It seems that Agfa didn't mind going its own way when it came to camera design. From cheapie dual-format box cameras to the Karats that required special pre-loaded Agfa film cassettes to the wonderful Isolette III with its focus wheel, you could generally be assured of getting something out of the ordinary.
The Agfa Optima Reflex would probably sit squarely in the category of the unexpected by offering a single-lens reflex shooting in a twin-lens reflex design.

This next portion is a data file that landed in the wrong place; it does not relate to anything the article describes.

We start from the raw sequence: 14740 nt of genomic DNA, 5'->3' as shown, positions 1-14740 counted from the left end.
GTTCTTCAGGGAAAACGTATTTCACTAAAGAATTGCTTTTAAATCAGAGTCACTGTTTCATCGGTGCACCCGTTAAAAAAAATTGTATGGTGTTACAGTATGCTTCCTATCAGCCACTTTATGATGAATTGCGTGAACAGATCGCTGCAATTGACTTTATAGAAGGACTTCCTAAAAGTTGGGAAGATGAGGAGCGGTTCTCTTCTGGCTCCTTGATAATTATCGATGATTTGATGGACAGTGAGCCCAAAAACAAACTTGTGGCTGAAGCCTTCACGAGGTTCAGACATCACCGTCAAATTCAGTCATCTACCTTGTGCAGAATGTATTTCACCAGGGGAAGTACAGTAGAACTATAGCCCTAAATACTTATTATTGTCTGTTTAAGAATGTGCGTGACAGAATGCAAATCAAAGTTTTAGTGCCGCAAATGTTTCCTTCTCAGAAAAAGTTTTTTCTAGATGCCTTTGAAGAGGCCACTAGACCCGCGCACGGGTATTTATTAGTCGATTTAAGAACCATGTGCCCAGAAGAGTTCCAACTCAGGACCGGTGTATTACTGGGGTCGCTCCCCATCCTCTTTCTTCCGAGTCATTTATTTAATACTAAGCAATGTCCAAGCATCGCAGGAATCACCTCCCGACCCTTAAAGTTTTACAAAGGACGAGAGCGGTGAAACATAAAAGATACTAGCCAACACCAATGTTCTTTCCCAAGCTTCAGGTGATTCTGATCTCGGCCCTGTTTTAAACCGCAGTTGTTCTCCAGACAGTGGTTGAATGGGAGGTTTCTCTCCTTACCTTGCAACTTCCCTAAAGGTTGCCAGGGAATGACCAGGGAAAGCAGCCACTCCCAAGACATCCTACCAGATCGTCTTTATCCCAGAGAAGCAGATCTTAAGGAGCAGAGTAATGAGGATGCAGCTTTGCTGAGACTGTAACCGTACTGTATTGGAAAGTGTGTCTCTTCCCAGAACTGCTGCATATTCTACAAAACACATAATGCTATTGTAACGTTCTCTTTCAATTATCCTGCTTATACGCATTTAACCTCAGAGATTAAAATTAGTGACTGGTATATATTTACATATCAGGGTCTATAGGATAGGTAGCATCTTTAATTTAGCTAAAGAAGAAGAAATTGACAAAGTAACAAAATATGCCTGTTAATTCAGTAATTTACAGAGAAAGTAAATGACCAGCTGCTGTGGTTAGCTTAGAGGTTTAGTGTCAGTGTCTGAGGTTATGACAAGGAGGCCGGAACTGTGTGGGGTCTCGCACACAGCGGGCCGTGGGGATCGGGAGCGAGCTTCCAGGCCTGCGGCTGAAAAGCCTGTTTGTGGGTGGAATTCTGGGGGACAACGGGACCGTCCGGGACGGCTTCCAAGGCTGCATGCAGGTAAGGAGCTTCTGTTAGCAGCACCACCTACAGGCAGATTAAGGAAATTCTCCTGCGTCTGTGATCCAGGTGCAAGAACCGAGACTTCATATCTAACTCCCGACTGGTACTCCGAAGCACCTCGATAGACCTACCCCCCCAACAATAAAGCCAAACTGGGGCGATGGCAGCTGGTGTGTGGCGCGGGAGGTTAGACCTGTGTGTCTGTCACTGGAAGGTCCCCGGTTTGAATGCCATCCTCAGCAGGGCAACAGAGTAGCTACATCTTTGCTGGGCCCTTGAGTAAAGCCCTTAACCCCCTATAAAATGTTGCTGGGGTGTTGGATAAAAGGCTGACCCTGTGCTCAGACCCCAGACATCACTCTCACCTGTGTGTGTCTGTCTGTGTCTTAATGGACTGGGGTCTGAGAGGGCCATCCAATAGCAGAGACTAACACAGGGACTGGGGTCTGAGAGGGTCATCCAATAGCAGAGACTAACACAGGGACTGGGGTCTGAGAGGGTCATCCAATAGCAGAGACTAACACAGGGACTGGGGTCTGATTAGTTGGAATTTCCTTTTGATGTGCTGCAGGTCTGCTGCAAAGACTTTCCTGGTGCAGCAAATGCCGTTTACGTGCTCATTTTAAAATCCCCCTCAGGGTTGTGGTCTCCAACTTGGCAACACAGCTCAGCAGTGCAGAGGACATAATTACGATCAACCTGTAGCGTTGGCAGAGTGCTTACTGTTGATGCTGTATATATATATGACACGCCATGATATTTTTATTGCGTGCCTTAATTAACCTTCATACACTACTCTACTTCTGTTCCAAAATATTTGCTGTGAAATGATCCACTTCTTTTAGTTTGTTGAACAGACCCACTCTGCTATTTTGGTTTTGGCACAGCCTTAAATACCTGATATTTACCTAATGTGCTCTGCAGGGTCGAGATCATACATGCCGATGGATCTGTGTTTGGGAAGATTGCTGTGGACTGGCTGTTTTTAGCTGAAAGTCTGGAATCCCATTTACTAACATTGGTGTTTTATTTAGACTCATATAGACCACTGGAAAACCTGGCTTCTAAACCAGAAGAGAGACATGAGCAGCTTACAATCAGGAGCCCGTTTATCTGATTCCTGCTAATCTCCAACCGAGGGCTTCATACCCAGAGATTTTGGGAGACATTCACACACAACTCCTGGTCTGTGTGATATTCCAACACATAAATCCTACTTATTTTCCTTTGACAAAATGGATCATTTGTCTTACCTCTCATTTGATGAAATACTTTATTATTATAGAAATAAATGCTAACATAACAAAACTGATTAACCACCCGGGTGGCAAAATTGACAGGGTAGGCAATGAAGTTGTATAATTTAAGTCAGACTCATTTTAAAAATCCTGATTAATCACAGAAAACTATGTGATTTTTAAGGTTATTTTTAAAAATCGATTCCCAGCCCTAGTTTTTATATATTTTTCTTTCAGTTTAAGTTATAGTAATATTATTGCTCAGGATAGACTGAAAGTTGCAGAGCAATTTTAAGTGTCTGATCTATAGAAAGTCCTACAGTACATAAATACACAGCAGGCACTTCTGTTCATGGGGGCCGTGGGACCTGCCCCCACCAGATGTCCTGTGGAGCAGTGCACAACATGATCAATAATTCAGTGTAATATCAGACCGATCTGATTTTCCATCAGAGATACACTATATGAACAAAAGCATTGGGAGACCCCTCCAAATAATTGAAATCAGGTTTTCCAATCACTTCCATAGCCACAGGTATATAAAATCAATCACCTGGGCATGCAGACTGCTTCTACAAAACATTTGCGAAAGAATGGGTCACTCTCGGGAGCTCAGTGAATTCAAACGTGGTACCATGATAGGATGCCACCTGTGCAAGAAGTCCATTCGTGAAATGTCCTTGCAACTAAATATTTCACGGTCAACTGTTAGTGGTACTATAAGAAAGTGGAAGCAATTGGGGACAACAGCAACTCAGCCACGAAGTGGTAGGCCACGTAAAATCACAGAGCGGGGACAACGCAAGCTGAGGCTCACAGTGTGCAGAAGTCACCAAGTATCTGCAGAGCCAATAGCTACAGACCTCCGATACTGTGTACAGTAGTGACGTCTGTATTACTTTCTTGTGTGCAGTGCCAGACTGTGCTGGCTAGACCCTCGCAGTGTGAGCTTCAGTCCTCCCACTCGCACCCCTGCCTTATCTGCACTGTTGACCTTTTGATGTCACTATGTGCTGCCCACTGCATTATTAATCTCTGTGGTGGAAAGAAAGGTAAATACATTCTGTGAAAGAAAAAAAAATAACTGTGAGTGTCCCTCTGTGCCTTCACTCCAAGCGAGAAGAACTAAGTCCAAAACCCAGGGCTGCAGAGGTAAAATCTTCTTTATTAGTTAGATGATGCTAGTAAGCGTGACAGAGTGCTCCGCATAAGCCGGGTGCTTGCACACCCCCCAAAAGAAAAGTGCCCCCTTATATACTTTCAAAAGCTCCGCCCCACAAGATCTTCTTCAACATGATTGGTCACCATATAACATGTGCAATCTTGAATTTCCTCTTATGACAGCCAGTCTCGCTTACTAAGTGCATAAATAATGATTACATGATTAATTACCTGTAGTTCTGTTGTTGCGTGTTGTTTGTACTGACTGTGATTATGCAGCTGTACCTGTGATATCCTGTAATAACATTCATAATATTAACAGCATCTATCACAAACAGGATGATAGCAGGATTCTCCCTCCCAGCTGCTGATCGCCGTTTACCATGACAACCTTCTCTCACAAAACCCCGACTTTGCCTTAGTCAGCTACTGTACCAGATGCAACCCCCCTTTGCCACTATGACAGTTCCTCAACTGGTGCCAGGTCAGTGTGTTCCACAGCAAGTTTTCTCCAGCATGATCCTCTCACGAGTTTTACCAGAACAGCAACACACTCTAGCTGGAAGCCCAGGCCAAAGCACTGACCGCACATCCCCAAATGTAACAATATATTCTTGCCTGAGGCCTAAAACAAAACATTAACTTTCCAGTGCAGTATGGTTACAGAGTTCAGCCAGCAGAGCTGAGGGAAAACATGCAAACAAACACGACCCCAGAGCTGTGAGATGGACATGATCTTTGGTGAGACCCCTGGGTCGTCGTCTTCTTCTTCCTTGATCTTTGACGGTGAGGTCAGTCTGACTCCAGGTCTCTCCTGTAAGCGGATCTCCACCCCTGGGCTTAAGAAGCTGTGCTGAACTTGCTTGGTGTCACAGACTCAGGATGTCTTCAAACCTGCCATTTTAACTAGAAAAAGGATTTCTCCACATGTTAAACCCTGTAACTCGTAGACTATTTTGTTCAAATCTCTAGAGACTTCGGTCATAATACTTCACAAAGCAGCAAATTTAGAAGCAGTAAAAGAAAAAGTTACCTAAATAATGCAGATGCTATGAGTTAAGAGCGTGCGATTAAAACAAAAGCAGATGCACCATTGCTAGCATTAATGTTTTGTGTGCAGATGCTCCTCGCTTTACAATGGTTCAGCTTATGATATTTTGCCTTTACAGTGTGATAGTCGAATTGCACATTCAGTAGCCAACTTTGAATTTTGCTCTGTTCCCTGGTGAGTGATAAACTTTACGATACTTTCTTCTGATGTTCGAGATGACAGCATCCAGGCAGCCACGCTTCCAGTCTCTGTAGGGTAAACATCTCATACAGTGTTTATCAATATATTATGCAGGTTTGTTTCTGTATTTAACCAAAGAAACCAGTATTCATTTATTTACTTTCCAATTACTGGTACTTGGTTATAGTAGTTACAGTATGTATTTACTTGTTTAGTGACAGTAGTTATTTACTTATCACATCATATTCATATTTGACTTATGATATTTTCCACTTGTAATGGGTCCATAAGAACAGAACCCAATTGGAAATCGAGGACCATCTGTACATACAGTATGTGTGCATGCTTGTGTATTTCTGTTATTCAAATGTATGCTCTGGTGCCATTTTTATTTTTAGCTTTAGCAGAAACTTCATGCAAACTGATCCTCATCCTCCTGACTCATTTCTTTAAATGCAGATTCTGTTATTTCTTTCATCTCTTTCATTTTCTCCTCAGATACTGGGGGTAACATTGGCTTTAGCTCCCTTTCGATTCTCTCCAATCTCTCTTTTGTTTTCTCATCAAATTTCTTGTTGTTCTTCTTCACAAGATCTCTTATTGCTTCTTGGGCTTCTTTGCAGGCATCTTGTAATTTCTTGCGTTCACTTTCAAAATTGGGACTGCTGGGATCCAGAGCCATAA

Boasting on-board metering, autoexposure, through-the-lens focusing and a very solid body, the Optima Reflex could deliver what other German SLRs couldn't at that time -- a viewfinder that didn't black out.
The Optima Reflex has an Apotar, a triplet, rather than Agfa's excellent Tessar-formula Solinar.
The camera offers autoexposure, although there are no viewfinder indicators to show you the selected speed or aperture.
But no matter, this camera gave me very nice shots, and its ease of use is very good. The one downside is that it has a front-mounted shutter release, which requires a careful push so as not to move the camera when taking a photo. The weight of the camera helps to provide a stable shooting platform.
If you want something different -- something that will stand out from the pack -- find yourself a nice Optima Reflex.